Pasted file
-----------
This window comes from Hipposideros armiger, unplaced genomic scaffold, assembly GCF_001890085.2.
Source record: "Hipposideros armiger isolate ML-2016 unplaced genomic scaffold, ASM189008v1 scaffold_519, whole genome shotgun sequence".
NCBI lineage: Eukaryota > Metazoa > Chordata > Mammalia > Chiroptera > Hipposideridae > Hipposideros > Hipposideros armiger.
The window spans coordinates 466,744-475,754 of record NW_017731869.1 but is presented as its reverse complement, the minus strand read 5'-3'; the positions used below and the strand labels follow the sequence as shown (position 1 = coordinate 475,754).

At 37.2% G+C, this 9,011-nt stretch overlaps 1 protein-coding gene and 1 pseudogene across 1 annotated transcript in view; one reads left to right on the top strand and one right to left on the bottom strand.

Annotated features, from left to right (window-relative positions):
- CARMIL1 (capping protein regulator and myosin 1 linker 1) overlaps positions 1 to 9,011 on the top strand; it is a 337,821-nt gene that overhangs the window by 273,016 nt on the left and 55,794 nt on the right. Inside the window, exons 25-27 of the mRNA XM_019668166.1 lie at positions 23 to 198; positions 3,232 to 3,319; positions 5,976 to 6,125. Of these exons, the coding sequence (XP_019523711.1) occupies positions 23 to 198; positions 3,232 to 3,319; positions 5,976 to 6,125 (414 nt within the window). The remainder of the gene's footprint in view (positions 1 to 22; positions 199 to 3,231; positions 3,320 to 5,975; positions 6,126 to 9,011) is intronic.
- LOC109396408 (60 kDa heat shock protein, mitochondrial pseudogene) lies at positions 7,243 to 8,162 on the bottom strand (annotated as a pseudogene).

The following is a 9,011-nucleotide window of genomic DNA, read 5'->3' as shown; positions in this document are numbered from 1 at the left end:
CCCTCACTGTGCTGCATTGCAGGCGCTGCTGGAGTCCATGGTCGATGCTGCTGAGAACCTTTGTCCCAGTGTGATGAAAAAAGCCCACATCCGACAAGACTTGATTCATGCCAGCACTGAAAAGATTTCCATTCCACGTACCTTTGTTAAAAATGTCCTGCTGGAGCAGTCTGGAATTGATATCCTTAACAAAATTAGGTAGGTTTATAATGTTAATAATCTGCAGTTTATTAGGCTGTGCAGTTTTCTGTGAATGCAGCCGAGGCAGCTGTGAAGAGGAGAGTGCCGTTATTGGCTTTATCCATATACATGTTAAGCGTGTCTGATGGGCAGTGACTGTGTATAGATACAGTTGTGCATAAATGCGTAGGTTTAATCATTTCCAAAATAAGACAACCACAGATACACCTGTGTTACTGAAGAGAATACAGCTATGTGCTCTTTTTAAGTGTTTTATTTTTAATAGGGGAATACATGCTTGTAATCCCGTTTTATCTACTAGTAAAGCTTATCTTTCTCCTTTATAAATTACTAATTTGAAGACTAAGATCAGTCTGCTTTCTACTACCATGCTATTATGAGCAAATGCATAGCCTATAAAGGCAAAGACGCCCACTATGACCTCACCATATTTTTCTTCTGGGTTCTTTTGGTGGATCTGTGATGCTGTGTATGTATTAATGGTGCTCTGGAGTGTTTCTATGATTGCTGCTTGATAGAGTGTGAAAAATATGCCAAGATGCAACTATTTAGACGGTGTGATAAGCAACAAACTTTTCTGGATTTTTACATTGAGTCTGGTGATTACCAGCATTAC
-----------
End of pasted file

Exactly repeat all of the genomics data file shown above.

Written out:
This window comes from Hipposideros armiger, unplaced genomic scaffold, assembly GCF_001890085.2.
Source record: "Hipposideros armiger isolate ML-2016 unplaced genomic scaffold, ASM189008v1 scaffold_519, whole genome shotgun sequence".
NCBI lineage: Eukaryota > Metazoa > Chordata > Mammalia > Chiroptera > Hipposideridae > Hipposideros > Hipposideros armiger.
The window spans coordinates 466,744-475,754 of record NW_017731869.1 but is presented as its reverse complement, the minus strand read 5'-3'; the positions used below and the strand labels follow the sequence as shown (position 1 = coordinate 475,754).

At 37.2% G+C, this 9,011-nt stretch overlaps 1 protein-coding gene and 1 pseudogene across 1 annotated transcript in view; one reads left to right on the top strand and one right to left on the bottom strand.

Annotated features, from left to right (window-relative positions):
- CARMIL1 (capping protein regulator and myosin 1 linker 1) overlaps positions 1 to 9,011 on the top strand; it is a 337,821-nt gene that overhangs the window by 273,016 nt on the left and 55,794 nt on the right. Inside the window, exons 25-27 of the mRNA XM_019668166.1 lie at positions 23 to 198; positions 3,232 to 3,319; positions 5,976 to 6,125. Of these exons, the coding sequence (XP_019523711.1) occupies positions 23 to 198; positions 3,232 to 3,319; positions 5,976 to 6,125 (414 nt within the window). The remainder of the gene's footprint in view (positions 1 to 22; positions 199 to 3,231; positions 3,320 to 5,975; positions 6,126 to 9,011) is intronic.
- LOC109396408 (60 kDa heat shock protein, mitochondrial pseudogene) lies at positions 7,243 to 8,162 on the bottom strand (annotated as a pseudogene).

The following is a 9,011-nucleotide window of genomic DNA, read 5'->3' as shown; positions in this document are numbered from 1 at the left end:
CCCTCACTGTGCTGCATTGCAGGCGCTGCTGGAGTCCATGGTCGATGCTGCTGAGAACCTTTGTCCCAGTGTGATGAAAAAAGCCCACATCCGACAAGACTTGATTCATGCCAGCACTGAAAAGATTTCCATTCCACGTACCTTTGTTAAAAATGTCCTGCTGGAGCAGTCTGGAATTGATATCCTTAACAAAATTAGGTAGGTTTATAATGTTAATAATCTGCAGTTTATTAGGCTGTGCAGTTTTCTGTGAATGCAGCCGAGGCAGCTGTGAAGAGGAGAGTGCCGTTATTGGCTTTATCCATATACATGTTAAGCGTGTCTGATGGGCAGTGACTGTGTATAGATACAGTTGTGCATAAATGCGTAGGTTTAATCATTTCCAAAATAAGACAACCACAGATACACCTGTGTTACTGAAGAGAATACAGCTATGTGCTCTTTTTAAGTGTTTTATTTTTAATAGGGGAATACATGCTTGTAATCCCGTTTTATCTACTAGTAAAGCTTATCTTTCTCCTTTATAAATTACTAATTTGAAGACTAAGATCAGTCTGCTTTCTACTACCATGCTATTATGAGCAAATGCATAGCCTATAAAGGCAAAGACGCCCACTATGACCTCACCATATTTTTCTTCTGGGTTCTTTTGGTGGATCTGTGATGCTGTGTATGTATTAATGGTGCTCTGGAGTGTTTCTATGATTGCTGCTTGATAGAGTGTGAAAAATATGCCAAGATGCAACTATTTAGACGGTGTGATAAGCAACAAACTTTTCTGGATTTTTACATTGAGTCTGGTGATTACCAGCATTAC